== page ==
WSU researcher sees possibility of moon life

Credit NASA

Credit NASA

It might be hard to believe, but there was a time- between 3.5 and 4 billion years ago- when the Moon may have had an atmosphere, pools of liquid water, and possibly even life.

According to the researchers at the Washington State University in the USA, this outgassing could have formed pools of liquid water on the lunar surface and an atmosphere dense enough to keep it there for millions of years.

Not only did it create an atmosphere, but the escaping steam could have condensed into pools of liquid water on the Moon's surface, becoming a ideal breeding ground for microorganisms.

The moon could have supported life billions of years ago, according to new research.

Both periods had intense amounts of volatile gases, most notably water vapor, coming from its interior - this, researchers say, could have been supportive of life, assuming the vapor turned to liquid water that got trapped on the lunar surface.

And life could have bloomed again during a peak in lunar volcanic activity half a billion years later.

In fact, there may have been two early windows of habitability for Earth's Moon, according to a study online today in the journal Astrobiology by Dirk Schulze-Makuch, an astrobiologist at Washington State University.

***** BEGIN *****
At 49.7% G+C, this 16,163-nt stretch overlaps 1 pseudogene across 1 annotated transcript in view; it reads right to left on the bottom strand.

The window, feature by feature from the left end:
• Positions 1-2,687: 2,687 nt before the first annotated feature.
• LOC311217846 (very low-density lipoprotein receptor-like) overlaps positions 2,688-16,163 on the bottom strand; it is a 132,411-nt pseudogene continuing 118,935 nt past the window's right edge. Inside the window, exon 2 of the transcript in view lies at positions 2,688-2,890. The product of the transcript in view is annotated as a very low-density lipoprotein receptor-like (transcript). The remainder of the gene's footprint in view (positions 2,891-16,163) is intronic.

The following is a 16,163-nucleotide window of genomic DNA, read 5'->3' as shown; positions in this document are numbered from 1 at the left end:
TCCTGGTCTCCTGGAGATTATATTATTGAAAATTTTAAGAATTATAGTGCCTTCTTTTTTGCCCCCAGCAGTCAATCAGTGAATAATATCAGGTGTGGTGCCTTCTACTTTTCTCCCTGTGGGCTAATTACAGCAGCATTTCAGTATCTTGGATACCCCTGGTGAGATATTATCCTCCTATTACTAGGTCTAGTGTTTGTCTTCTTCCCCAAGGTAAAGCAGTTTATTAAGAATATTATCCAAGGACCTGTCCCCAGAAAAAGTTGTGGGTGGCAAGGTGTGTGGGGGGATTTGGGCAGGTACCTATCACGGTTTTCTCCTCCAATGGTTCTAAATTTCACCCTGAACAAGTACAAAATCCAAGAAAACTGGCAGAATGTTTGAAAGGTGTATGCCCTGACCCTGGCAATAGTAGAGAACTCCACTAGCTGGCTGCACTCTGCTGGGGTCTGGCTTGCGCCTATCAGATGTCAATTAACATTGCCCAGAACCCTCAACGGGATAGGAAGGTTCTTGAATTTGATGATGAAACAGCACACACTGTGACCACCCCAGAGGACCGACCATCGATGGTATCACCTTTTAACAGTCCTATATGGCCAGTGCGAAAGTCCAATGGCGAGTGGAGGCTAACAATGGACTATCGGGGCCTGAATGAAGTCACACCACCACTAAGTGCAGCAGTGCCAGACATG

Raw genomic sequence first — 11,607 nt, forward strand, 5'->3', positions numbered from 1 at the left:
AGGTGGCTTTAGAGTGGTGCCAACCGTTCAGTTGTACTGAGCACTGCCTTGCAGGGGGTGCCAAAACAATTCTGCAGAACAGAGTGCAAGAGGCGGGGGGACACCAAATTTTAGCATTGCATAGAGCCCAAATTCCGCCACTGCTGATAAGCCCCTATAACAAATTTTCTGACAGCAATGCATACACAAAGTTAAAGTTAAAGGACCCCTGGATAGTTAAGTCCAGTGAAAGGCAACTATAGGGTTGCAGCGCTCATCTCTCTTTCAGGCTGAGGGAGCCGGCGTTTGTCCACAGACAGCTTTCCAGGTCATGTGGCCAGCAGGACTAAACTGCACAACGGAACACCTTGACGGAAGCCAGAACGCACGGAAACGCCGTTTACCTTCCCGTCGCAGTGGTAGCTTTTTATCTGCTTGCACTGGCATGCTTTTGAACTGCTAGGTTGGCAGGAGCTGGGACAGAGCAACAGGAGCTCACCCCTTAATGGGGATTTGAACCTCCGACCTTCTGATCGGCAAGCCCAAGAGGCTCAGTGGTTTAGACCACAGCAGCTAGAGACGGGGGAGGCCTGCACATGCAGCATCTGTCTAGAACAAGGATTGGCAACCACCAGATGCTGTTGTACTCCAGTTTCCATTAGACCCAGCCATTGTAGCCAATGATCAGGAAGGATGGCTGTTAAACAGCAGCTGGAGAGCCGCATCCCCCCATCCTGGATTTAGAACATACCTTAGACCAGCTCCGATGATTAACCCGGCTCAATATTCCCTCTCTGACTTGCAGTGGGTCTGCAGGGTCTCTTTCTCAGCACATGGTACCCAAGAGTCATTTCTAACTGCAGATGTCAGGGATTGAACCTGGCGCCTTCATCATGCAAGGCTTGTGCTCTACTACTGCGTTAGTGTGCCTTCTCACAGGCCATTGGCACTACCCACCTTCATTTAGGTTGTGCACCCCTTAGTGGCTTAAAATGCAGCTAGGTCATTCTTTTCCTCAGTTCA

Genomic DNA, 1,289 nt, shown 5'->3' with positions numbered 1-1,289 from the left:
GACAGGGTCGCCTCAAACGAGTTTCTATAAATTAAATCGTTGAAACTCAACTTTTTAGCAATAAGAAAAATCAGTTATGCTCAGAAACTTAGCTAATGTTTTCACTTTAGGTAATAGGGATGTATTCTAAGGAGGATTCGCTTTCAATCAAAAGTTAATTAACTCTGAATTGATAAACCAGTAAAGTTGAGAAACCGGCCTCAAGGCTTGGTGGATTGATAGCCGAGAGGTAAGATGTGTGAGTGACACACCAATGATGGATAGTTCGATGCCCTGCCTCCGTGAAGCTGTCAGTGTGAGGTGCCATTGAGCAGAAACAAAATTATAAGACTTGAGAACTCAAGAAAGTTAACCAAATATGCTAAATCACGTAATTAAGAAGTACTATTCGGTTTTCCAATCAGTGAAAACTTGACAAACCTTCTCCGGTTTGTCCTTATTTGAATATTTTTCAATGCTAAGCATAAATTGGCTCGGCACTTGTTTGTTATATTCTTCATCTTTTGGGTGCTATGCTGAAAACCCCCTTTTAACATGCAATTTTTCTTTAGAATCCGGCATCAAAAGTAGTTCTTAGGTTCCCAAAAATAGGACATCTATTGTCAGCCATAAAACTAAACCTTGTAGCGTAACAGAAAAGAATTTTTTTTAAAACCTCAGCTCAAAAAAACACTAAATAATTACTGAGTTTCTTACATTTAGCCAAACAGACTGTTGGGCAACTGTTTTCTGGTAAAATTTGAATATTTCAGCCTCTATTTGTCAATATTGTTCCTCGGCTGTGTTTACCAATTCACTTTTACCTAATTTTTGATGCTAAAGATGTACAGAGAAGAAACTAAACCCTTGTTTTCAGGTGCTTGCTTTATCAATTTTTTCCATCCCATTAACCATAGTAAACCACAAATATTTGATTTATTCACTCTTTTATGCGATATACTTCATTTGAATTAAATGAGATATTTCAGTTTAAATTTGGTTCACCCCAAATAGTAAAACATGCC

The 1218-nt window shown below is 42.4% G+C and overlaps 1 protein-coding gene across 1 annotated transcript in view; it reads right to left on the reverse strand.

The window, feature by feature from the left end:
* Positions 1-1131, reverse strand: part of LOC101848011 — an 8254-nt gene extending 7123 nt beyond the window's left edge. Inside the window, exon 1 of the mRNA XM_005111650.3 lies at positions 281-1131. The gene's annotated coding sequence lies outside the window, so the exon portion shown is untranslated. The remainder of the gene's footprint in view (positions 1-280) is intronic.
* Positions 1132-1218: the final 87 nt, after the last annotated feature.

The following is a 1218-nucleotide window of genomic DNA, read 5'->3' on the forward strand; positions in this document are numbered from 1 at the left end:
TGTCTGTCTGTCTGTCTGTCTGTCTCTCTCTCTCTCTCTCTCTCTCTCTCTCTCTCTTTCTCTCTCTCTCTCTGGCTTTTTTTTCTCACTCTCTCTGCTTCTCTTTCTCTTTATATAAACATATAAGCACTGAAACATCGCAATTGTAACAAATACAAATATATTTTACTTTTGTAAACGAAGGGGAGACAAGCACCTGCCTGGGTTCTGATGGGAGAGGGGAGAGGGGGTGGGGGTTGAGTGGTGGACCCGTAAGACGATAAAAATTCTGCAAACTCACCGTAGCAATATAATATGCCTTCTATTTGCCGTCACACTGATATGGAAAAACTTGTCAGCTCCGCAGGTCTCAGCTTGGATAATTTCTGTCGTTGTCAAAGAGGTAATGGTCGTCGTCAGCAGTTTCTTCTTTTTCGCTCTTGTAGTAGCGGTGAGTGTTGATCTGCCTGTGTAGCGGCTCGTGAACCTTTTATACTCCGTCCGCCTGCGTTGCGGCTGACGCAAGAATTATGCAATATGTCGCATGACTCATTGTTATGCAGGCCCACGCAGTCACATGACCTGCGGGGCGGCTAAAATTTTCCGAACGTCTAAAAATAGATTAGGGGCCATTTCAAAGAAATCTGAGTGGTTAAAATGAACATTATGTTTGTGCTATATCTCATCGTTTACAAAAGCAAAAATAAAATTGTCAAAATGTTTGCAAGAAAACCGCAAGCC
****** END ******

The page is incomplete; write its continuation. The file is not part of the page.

The scientists dug through data from prior lunar space missions, including soil and rock samples, that showed that hundreds of millions of tonnes of water is hiding beneath the moon's surface.

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In 2009 and 2010 an worldwide team discovered hundreds of millions of tonnes of water ice on the Moon.

They also acknowledge that there is a high chance that any evidence of such life could now be destroyed after approximately four billion more years of "pounding by solar wind, cosmic radiation, and micrometeorites".

Life on the Moon could have originated much as it did on Earth but the more likely scenario is that it would have been brought in by a meteorite, Schulze-Makuch said.

The presence of water on the Moon is nothing new.

Ian Crawford, professor of planetary science and astrobiology at Birkbeck, University of London, said: "We know we have lunar meteorites on the Earth, so it may well be that a chunk of Earth carried life to the Moon".

Since the early solar system saw a great number of large meteorite impacts, it's plausible a simple organism could have moved from the Earth to the Moon during one of these impacts, Schulze-Makuch theorized. "There could have actually been microbes thriving in water pools on the moon until the surface became dry and dead", Schulze-Makuch said.

Experiments simulating the tumultuous conditions on the baby moon could also be conducted in labs on Earth or the International Space Station to see how long those microbes could survive.

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